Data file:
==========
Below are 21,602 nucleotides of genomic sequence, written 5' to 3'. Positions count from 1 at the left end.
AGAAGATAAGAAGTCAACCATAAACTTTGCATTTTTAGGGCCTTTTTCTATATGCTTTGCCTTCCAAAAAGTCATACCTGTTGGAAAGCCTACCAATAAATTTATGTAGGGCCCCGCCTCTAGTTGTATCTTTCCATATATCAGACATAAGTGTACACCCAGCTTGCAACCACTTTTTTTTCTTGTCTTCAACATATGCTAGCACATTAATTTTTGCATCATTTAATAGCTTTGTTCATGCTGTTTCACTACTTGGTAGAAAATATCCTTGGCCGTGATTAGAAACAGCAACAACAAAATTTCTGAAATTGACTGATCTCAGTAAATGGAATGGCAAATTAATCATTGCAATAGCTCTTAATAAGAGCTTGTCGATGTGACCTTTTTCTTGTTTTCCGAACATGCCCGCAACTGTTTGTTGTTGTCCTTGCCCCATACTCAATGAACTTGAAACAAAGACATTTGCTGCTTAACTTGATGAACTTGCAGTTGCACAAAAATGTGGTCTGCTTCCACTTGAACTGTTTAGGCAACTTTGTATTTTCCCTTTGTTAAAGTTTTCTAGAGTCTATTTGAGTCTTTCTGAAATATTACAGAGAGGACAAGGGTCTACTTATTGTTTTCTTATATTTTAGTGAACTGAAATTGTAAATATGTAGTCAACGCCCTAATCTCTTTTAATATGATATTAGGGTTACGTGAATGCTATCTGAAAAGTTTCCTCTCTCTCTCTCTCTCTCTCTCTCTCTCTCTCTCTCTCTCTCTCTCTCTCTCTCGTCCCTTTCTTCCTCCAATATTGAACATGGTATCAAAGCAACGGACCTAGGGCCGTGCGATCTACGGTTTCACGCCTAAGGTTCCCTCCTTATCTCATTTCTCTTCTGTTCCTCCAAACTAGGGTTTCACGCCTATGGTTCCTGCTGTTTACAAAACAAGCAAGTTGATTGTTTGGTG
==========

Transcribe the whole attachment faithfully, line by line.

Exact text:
Below are 21,602 nucleotides of genomic sequence, written 5' to 3'. Positions count from 1 at the left end.
AGAAGATAAGAAGTCAACCATAAACTTTGCATTTTTAGGGCCTTTTTCTATATGCTTTGCCTTCCAAAAAGTCATACCTGTTGGAAAGCCTACCAATAAATTTATGTAGGGCCCCGCCTCTAGTTGTATCTTTCCATATATCAGACATAAGTGTACACCCAGCTTGCAACCACTTTTTTTTCTTGTCTTCAACATATGCTAGCACATTAATTTTTGCATCATTTAATAGCTTTGTTCATGCTGTTTCACTACTTGGTAGAAAATATCCTTGGCCGTGATTAGAAACAGCAACAACAAAATTTCTGAAATTGACTGATCTCAGTAAATGGAATGGCAAATTAATCATTGCAATAGCTCTTAATAAGAGCTTGTCGATGTGACCTTTTTCTTGTTTTCCGAACATGCCCGCAACTGTTTGTTGTTGTCCTTGCCCCATACTCAATGAACTTGAAACAAAGACATTTGCTGCTTAACTTGATGAACTTGCAGTTGCACAAAAATGTGGTCTGCTTCCACTTGAACTGTTTAGGCAACTTTGTATTTTCCCTTTGTTAAAGTTTTCTAGAGTCTATTTGAGTCTTTCTGAAATATTACAGAGAGGACAAGGGTCTACTTATTGTTTTCTTATATTTTAGTGAACTGAAATTGTAAATATGTAGTCAACGCCCTAATCTCTTTTAATATGATATTAGGGTTACGTGAATGCTATCTGAAAAGTTTCCTCTCTCTCTCTCTCTCTCTCTCTCTCTCTCTCTCTCTCTCTCTCTCTCTCTCTCGTCCCTTTCTTCCTCCAATATTGAACATGGTATCAAAGCAACGGACCTAGGGCCGTGCGATCTACGGTTTCACGCCTAAGGTTCCCTCCTTATCTCATTTCTCTTCTGTTCCTCCAAACTAGGGTTTCACGCCTATGGTTCCTGCTGTTTACAAAACAAGCAAGTTGATTGTTTGGTG